"Change occurs when one becomes what he/she is, not when he/she tries to become what he is not"
Top 6 Signs Your Relationship Partner is Love Avoidant
By Jim Hall, MS, Love Addiction Specialist
Are you in a relationship with a Love Avoidant?
In romantic addictive-relationships, the Love Addict repeatedly attracts individuals with particular signs - and in turn, people with these particular signs are attracted to the love addict.
The following are six common signs of a love avoidant, see if you recognize them in your relationship partner or a past relationship partner.
SIX SIGNS OF A LOVE AVOIDANT
1. Evades Intimate and Emotional Connection
Emotional intimacy is a vital component of healthy relationships.
Intimacy involves allowing oneself to ‘be known’. Intimacy is about trust, vulnerability, sharing reality of self, communicating wants and needs, as well as expressing genuine feelings and emotions.
When there is authentic love, intimacy is at the core of that love.
Yet, intimacy and emotional closeness is the love avoidants greatest fear. Because of early childhood experiences, they learned to associate intimacy with engulfment, suffocation, and being controlled.
So the closer you try to get to your partner- their response is not to reciprocate, but to distance and run.
Instead of healthy boundaries to protect their sense of space and themselves (something intimacy also requires), they use thick emotional walls- that makes intimate connection impossible.
They are emotionally like a turtle that repeatedly pulls into his/her rigid shell when one attempts to get too close and connect emotionally.
You may get occasional glimpses of his/her real self, openness, or vulnerability-- only to see them retreat once again behind their walls.
* Interestingly, a love avoidant with children does not fear emotionally connecting with their children. They feel safe and are not at risk of being known, vulnerable, and authentic with their children- since children are powerless and cannot abandon, reject, shame, or control them. What's more, some love avoidant parents can be too vulnerable and enmeshed- becoming love addicts in relation to their children.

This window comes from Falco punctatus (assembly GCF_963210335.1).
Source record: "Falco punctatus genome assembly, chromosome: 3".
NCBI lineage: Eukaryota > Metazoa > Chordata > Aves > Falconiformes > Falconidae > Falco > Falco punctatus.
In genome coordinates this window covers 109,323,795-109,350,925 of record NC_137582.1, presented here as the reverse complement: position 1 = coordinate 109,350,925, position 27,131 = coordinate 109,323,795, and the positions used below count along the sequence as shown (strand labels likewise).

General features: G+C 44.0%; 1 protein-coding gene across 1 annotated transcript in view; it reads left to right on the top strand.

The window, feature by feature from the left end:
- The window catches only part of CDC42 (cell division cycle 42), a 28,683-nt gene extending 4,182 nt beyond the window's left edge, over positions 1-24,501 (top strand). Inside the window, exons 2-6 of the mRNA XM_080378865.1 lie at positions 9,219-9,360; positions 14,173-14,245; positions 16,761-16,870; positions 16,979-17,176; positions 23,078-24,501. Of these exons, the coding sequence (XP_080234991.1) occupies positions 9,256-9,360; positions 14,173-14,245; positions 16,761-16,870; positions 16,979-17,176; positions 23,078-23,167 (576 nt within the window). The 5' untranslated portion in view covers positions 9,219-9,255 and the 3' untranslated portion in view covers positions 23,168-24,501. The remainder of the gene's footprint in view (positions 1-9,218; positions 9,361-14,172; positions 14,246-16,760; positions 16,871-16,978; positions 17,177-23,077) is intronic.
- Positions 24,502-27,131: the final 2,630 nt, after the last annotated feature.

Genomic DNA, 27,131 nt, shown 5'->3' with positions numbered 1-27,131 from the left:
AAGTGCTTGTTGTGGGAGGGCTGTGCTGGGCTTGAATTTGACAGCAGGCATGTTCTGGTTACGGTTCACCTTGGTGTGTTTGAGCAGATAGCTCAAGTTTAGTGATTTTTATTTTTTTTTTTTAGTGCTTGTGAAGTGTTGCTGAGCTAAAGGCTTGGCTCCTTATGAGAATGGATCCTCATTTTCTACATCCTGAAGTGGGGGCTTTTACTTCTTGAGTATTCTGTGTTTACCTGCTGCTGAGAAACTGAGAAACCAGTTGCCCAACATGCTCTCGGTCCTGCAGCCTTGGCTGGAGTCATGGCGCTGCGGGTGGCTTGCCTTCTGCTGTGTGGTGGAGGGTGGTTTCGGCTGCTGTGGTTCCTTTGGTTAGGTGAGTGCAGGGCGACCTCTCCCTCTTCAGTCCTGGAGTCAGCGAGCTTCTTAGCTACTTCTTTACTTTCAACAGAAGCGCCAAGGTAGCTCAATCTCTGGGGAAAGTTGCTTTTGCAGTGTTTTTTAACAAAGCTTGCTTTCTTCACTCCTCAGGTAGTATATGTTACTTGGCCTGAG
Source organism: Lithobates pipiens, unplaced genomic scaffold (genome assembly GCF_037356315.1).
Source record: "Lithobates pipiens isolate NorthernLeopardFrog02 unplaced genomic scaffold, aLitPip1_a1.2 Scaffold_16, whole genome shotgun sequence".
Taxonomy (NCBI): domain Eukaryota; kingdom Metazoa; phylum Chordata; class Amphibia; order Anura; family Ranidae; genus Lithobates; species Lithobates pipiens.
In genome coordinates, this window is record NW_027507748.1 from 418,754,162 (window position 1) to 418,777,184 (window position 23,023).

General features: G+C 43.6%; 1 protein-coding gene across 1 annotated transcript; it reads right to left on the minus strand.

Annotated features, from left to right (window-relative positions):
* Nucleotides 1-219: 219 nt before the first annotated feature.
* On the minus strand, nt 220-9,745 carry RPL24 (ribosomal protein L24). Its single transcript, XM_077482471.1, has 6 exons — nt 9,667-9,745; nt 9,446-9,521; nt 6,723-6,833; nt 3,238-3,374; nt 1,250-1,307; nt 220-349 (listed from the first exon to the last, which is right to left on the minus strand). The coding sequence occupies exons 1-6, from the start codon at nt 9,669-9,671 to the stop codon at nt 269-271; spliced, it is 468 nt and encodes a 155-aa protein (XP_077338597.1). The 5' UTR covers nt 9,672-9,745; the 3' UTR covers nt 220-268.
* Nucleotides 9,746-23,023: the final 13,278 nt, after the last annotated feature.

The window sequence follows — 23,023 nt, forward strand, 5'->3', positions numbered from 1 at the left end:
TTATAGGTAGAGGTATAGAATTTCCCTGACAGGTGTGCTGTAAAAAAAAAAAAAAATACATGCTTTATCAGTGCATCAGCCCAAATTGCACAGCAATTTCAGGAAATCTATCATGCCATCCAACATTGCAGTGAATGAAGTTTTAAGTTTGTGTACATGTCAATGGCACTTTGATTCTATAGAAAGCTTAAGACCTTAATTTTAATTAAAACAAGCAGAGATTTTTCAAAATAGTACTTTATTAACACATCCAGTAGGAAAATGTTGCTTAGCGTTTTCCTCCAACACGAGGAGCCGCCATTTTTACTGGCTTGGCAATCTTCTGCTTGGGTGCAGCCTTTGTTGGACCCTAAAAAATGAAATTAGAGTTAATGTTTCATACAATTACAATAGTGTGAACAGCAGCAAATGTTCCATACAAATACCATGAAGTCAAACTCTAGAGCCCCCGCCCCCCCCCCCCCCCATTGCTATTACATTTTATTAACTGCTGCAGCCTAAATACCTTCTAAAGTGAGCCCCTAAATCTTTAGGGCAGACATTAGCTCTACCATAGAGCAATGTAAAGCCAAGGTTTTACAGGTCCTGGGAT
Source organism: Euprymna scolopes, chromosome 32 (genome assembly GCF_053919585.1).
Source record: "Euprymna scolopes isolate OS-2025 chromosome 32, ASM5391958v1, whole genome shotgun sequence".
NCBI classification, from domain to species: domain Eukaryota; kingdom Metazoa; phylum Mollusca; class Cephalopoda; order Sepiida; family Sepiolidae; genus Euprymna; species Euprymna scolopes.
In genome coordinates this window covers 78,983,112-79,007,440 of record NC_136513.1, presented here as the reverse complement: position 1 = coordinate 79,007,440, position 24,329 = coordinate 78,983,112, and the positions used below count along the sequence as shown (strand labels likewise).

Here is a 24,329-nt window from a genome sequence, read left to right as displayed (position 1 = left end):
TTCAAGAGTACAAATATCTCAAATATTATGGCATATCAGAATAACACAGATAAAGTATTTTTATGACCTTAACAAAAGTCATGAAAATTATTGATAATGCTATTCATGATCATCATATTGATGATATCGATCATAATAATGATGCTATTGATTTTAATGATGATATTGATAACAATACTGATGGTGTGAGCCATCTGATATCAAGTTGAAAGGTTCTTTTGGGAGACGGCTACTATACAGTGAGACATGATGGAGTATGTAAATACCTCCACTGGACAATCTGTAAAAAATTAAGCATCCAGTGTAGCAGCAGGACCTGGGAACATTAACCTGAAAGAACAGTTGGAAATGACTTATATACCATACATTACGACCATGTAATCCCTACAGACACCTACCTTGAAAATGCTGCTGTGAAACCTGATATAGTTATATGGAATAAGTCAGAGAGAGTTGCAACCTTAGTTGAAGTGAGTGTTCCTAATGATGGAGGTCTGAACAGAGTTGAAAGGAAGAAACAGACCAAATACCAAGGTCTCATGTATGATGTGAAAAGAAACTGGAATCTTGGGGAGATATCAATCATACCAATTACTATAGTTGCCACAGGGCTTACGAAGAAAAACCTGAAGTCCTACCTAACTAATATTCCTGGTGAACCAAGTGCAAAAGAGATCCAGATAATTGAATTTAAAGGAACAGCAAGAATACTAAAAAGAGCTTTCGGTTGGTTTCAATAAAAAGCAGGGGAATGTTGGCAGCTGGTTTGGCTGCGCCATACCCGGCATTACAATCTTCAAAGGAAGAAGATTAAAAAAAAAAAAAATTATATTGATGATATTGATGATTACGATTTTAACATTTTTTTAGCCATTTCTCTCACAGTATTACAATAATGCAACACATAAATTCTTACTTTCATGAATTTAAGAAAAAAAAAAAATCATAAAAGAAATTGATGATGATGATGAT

2. Does a "Complete About Face” in the relationship– Becomes a Whole Different Person From Whom You First Met
As your relationship progresses, you notice a complete change in your partner’s attitude. A "complete about face" occurs. Your partner is notably different from the person you first met.
In the initial part of addictive relationships, the love avoidant exhibits an illusion of intimacy, caring, and connection. They form an immediate attachment idealizing their love addict partner.
They come on strong and appear charming, strong, stimulating, caring, generous, and devoted - (all seductive maneuver's). Then the relationship moves forward and soon enough the true colors of the love avoidant emerge.
The charm, attention, and seductiveness go out the door- no more! The seemingly once available “magical” person you fallen for becomes cold, devaluing, and disengaged.
As a love addict, you first cannot put a finger on what is happening, but you can feel it, and the shift in your partner is anxiety provoking. You say to yourself or to friends/family, “He/she was so thoughtful in the beginning, where is the person I met. I’m confused and baffled. What am I doing wrong?"
You may make excuses and even blame yourself for the change you see in your partner.
Invariably, you try to give more, do more, be more romantic, or try to make things as they were. There is a pursuit of keeping the fantasy alive in order to recreate the euphoria experienced in the beginning of the relationship.
And the toxic dance is in order.
It is at this phase when a love avoidant is carrying out many of their strategies to avoid (3rd sign-next).
3. Uses Distancing Strategies to Avoid Intimacy and Closeness
You eventually feel a shift in your partner’s attitude. You sense your partner is not really ‘showing up’ in the relationship.
And it is true- because a love avoidant is busy with their behavioral or emotional distancing strategies which are used to impede closeness and squelch intimacy.
For example, the love avoidant will compulsively focus outside the relationship.
Instead of seeking intensity in the relationship, they seek intensity outside the relationship with the use of various behaviors and distractions (i.e., staying very busy with activities, hobbies, internet, partying, gardening, gaming, playing sports, shopping, spending all their time volunteering, or much more time with friends or family, etc.).
Some will use the distancing strategy of “no commitment” and never fully commit to the relationship.
They may say, “I love you, I care about you, I want to be with you, but I’m not quite ready for a relationship.”
They may use the distancing tactic of avoiding ‘I love you’, and make excuses for why they do so.
They may avoid physical closeness (i.e., not wanting to have sex, or share the same bed; or avoid touching or caressing; hugging, kissing or holding hands; walking ahead of you or at a distance, etc.).
Another strategy commonly used to sabotage intimate connection is by creating a lot drama in the relationship such as starting arguments, or constantly complain about you, people, the world, or grumbling about their personal problems they never seem to resolve.